I don’t know how many times back then I heard the tired phrase, “Teaching is its own reward.” This phrase is most often uttered by those who are underpaying teachers. Or if the aforementioned skinflints wanted to rationalize why teachers are so poorly paid, they might pull out this ancient George Bernard Shaw slight: “Those who can, do; those who can’t, teach.”
Now while none of the thousands of us in Las Vegas who spent years in front of a classroom did so to accrue a flush bank account, and we knew going into the profession that we were looking at a future of zip-locked lunches of bologna sandwiches rather than waiters inquiring whether we wanted balsamic vinaigrette on our salad, there had to be something less tangible that drew us to the profession.
That something is the knowledge that we might in some way have moved a life forward, or opened a window of curiosity, or shone a light on a career path for a student that he or she found rewarding.
Recently, by sheer coincidence, I have been in touch with three former students from my years of teaching writing and literature at UNLV, and their stories provide all the compensation I require to rationalize that self-inflicted stint of semi-poverty.
David Roger, just then out of Bishop Gorman High School, took my freshman writing class in 1979. Quiet and unassuming, he sat up front, paid close attention and earned an A in the class, although he’d probably tell you he was a B student. All these years later, he is general counsel for the Las Vegas police officers union, having served 10 years as Clark County district attorney. David told me he doubts that anyone would remember him from Bishop Gorman. That’s because he worked his way through high school in the cart barns at two local golf courses and didn’t have time to socialize. His father was a showroom waiter and his mother a bank teller, so David helped with his tuition.
Among the nationally profiled cases David prosecuted was the Ted Binion murder trial in the late 1990s, for which he won a conviction (later overturned on a technicality), and the O.J. Simpson hotel robbery case. After years in which Simpson was able to enjoy golf on sun-baked Florida fairways, it was David’s diligence that at last sent the former gridiron star to prison, a fate he had shockingly dodged in what seemed an open-and-shut double-murder case against him years before in Los Angeles.
I would hope that David learned a smidgen of verbal and writing skills in that class years ago.
If so, that was my payment.
Julie Murray heads up the Moonridge Group, which brings together philanthropists and elected officials to create strong coalitions that tackle a wide range of pressing social issues, such as alleviating hunger, overcoming poverty through access to education, securing low-cost housing and supporting the Las Vegas senior population. Before that, Julie was the founding president and CEO of Three Square, the area’s food bank and distribution hub.
Her fundraising efforts at Three Square expanded the group’s annual budget to $55 million and connected it to the Feeding America network of food banks. Today, Three Square distributes 16 million meals annually through 600 program partners throughout Southern Nevada. Knowing Julie as I do, I can report that she never undertook these causes simply to further her own career and business profile. She did it all because she cares deeply about helping those less fortunate.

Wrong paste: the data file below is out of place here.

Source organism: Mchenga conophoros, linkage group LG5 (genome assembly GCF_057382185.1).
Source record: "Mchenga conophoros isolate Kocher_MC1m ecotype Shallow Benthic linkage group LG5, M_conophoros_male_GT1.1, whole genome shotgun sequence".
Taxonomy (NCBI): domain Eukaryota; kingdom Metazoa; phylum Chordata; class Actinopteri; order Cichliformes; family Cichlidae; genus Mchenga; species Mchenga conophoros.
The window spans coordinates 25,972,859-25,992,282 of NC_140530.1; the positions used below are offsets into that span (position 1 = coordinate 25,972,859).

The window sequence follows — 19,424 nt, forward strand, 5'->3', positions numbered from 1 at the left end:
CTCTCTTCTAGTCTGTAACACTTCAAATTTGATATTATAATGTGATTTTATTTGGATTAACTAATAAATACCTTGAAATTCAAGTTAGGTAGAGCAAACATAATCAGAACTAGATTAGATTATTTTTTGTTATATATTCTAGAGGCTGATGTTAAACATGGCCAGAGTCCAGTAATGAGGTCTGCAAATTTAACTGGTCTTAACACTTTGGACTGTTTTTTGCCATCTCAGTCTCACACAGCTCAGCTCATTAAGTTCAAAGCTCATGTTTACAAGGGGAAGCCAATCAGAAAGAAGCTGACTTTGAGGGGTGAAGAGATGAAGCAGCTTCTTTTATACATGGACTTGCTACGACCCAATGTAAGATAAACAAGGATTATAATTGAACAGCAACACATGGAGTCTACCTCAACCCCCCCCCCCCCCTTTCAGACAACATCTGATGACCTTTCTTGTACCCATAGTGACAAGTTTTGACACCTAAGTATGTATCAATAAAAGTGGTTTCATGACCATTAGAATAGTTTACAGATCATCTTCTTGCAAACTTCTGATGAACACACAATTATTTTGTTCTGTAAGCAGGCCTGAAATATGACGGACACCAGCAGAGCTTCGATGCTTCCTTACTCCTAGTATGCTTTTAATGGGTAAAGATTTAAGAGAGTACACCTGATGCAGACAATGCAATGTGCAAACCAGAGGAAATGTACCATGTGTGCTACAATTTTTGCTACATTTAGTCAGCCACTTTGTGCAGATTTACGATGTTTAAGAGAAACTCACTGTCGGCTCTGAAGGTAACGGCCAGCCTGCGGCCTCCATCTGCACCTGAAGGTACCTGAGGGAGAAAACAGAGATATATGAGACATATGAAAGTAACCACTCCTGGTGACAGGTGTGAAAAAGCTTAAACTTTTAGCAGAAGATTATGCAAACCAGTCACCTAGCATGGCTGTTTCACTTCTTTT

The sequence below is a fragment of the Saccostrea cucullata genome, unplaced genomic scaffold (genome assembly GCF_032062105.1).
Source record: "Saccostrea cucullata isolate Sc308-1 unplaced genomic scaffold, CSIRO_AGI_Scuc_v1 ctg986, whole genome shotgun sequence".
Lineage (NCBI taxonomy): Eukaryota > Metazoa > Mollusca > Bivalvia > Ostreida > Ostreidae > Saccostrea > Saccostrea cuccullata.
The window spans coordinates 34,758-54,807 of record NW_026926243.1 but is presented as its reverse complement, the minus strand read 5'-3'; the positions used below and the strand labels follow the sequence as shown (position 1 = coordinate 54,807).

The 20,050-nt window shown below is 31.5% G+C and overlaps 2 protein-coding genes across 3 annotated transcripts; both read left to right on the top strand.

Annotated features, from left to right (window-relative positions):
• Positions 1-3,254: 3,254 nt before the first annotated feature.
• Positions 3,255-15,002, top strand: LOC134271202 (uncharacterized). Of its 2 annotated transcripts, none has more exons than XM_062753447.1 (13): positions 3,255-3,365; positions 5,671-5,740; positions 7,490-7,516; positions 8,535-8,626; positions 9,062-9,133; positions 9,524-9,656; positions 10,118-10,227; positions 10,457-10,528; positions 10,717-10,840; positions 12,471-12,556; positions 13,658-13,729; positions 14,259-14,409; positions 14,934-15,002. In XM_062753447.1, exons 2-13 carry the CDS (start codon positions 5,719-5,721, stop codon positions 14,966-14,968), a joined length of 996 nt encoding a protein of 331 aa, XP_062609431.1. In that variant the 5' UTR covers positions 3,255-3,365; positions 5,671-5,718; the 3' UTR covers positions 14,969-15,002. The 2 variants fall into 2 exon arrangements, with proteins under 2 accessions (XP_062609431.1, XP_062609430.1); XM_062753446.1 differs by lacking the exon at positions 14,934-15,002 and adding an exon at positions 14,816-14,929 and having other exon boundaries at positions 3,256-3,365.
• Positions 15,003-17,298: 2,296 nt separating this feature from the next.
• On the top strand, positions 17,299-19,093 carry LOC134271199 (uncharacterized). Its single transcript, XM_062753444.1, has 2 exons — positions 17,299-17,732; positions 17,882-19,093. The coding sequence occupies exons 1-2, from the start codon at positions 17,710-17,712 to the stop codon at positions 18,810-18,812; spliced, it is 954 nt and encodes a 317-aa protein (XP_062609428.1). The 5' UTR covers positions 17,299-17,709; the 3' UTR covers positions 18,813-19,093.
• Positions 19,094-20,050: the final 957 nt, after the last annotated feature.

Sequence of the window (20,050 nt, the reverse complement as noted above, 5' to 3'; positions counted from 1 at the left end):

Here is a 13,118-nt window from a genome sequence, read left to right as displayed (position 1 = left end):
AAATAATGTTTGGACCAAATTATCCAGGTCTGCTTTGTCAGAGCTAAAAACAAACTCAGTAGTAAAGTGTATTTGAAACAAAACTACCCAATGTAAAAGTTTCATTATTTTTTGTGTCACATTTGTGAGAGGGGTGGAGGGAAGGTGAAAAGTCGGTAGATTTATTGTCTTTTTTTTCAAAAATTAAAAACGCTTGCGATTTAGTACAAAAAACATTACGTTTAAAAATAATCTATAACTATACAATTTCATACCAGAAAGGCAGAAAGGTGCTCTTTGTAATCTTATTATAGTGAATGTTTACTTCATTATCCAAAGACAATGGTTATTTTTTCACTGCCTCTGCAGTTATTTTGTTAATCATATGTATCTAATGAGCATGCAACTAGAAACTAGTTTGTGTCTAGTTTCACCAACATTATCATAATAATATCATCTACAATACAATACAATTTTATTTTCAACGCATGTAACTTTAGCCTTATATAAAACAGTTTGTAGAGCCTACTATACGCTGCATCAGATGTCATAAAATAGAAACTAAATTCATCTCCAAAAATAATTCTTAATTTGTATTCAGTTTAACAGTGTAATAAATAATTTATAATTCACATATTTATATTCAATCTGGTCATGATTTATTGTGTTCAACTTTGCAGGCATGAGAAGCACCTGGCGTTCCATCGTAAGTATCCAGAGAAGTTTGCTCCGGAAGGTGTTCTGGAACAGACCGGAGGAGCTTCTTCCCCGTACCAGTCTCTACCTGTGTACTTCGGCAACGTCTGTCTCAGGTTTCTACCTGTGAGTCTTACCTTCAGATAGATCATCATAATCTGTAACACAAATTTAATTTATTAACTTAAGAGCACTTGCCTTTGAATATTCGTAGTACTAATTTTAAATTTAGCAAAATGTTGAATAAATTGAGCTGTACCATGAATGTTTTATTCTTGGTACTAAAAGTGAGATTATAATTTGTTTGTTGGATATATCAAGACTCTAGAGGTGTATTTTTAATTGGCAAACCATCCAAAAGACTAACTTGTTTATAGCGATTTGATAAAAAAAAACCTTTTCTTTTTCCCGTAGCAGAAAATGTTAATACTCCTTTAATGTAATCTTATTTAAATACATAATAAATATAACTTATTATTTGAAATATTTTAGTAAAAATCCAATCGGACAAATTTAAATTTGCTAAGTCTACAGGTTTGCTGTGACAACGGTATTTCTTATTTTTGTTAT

Julie says she got her first boost of inspiration in grade school by selling the most raffle tickets to aid a senior center. “I learned there’s no better feeling than helping uplift another person’s life,” she says. She adds that a leadership class she took at UNLV gave her the confidence to create her own philanthropic project.
Did Julie learn a single thing from my writing class that helped her achieve these terrific accomplishments? Maybe, maybe not. All I know is that years later, she is a wonderful communicator with a gift for language, and she now teaches a graduate-level class at UNLV. She is the embodiment of someone who can do a whole lot of noble things, and yet she still teaches.
That is my payment.
Jesse Ferrell, another of my students from the late 1970s, is a business coach, a published author and a talented public speaker. While Jesse has the kind of ebullient personality and spirit that no teacher could ever forget, when my son and I bumped into him recently at a Jethro Tull concert, I was surprised to learn just how far he’d taken those attributes.
Among Jesse’s dozens of clients are Apple and Caesars Entertainment, many professional athletes, politicians and business leaders, and even his alma mater, UNLV. He has received a five-star rating as a business coach from all of them.
Jesse is most proud of the fact that after 27 years in the gaming and hospitality industry, he had the courage to break away and find his true calling in coaching people to make wise decisions in their personal lives and in their businesses. As we spoke recently, Jesse said he vividly remembers a teacher telling him that he should take so much pride in his writing that whenever he was writing anything — be it a report, business correspondence or even a letter to a friend — he should write it as if he never wanted the recipient to ever throw it away.
I told him I thought that was a great bit of advice and asked him who gave it to him.
Jesse just smiled.
That was my payment.
Longtime Las Vegas resident and author Jack Sheehan’s column appears monthly. He says he loves the city, with all its wonder and weirdness, and thinks it offers the richest menu of writing material on the planet. Email him at firstname.lastname@example.org